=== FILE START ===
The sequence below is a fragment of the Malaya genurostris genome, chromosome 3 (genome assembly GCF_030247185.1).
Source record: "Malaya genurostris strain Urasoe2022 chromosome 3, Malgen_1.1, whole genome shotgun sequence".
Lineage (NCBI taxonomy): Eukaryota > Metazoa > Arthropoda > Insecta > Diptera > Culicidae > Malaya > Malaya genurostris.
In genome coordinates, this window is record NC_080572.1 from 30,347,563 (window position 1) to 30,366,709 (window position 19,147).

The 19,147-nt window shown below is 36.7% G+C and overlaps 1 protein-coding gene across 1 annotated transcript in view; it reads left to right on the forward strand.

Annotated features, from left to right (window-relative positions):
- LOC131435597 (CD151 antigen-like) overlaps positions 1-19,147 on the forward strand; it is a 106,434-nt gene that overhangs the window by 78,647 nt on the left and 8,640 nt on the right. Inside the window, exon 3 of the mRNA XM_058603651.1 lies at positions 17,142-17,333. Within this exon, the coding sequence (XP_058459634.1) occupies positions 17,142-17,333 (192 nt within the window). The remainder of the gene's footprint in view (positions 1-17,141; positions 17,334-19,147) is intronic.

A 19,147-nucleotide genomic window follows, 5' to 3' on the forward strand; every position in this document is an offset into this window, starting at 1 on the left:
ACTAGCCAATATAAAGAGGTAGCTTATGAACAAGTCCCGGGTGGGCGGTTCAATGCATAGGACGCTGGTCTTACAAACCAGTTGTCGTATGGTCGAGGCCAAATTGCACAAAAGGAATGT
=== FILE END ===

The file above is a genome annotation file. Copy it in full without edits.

The sequence below is a fragment of the Malaya genurostris genome, chromosome 3 (genome assembly GCF_030247185.1).
Source record: "Malaya genurostris strain Urasoe2022 chromosome 3, Malgen_1.1, whole genome shotgun sequence".
Lineage (NCBI taxonomy): Eukaryota > Metazoa > Arthropoda > Insecta > Diptera > Culicidae > Malaya > Malaya genurostris.
In genome coordinates, this window is record NC_080572.1 from 30,347,563 (window position 1) to 30,366,709 (window position 19,147).

The 19,147-nt window shown below is 36.7% G+C and overlaps 1 protein-coding gene across 1 annotated transcript in view; it reads left to right on the forward strand.

Annotated features, from left to right (window-relative positions):
- LOC131435597 (CD151 antigen-like) overlaps positions 1-19,147 on the forward strand; it is a 106,434-nt gene that overhangs the window by 78,647 nt on the left and 8,640 nt on the right. Inside the window, exon 3 of the mRNA XM_058603651.1 lies at positions 17,142-17,333. Within this exon, the coding sequence (XP_058459634.1) occupies positions 17,142-17,333 (192 nt within the window). The remainder of the gene's footprint in view (positions 1-17,141; positions 17,334-19,147) is intronic.

A 19,147-nucleotide genomic window follows, 5' to 3' on the forward strand; every position in this document is an offset into this window, starting at 1 on the left:
ACTAGCCAATATAAAGAGGTAGCTTATGAACAAGTCCCGGGTGGGCGGTTCAATGCATAGGACGCTGGTCTTACAAACCAGTTGTCGTATGGTCGAGGCCAAATTGCACAAAAGGAATGT